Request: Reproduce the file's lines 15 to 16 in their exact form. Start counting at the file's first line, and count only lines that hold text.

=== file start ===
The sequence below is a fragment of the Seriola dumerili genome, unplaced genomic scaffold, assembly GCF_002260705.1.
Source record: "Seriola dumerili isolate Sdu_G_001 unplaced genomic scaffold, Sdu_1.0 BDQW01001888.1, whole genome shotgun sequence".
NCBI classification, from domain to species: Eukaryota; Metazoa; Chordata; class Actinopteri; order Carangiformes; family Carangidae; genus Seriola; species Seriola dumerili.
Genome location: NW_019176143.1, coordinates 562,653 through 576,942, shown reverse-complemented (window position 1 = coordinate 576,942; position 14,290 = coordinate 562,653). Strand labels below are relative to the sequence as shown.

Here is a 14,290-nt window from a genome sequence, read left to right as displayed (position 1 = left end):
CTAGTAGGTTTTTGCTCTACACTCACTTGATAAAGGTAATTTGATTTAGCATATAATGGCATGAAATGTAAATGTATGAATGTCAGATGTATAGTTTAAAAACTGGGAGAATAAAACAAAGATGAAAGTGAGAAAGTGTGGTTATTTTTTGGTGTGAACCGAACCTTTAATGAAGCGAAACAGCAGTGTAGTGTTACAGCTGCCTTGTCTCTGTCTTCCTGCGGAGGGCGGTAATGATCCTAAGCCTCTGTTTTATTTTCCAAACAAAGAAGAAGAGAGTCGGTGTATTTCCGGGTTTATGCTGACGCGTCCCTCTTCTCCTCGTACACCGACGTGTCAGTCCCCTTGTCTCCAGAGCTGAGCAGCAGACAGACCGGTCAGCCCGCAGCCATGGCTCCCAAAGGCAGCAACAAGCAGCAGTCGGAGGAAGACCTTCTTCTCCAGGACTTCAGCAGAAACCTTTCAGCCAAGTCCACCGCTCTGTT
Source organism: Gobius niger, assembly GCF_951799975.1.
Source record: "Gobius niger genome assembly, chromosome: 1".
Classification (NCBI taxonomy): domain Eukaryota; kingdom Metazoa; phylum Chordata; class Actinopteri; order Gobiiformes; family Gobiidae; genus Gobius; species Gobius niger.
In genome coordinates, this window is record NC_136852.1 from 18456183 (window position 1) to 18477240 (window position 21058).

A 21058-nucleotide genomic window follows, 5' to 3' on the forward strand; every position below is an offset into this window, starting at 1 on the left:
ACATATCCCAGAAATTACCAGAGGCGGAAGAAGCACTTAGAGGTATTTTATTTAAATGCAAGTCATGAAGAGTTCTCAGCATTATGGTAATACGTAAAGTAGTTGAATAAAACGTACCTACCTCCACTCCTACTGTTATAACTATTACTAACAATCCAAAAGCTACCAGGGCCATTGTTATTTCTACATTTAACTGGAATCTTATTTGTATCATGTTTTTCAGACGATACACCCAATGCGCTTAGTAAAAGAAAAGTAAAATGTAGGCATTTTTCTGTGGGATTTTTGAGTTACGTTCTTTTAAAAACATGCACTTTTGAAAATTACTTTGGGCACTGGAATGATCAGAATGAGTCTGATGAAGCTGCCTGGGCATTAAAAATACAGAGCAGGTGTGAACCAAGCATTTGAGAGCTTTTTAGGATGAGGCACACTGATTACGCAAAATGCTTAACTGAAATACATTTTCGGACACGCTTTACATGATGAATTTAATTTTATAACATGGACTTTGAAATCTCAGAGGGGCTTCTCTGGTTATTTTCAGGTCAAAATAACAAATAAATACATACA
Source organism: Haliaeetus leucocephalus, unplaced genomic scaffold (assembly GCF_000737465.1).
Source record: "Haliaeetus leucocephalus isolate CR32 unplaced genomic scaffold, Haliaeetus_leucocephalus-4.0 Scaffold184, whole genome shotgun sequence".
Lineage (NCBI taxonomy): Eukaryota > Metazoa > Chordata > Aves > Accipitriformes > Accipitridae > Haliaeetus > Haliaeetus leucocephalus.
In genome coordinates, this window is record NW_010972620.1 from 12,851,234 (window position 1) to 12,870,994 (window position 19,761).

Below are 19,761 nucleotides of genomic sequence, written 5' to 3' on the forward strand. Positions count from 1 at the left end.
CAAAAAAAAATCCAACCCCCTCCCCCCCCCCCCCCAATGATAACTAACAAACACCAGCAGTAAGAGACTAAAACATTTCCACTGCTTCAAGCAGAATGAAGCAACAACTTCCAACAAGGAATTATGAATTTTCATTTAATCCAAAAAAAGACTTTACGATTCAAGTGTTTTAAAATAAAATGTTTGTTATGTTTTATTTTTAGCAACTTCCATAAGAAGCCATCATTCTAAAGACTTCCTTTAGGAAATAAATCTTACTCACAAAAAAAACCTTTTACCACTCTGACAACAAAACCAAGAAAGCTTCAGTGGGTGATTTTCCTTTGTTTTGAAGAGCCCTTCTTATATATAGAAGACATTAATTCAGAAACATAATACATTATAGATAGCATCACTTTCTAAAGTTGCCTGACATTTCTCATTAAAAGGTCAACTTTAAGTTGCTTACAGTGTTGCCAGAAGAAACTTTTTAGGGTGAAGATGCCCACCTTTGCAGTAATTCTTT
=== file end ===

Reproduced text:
Lineage (NCBI taxonomy): Eukaryota > Metazoa > Chordata > Aves > Accipitriformes > Accipitridae > Haliaeetus > Haliaeetus leucocephalus.
In genome coordinates, this window is record NW_010972620.1 from 12,851,234 (window position 1) to 12,870,994 (window position 19,761).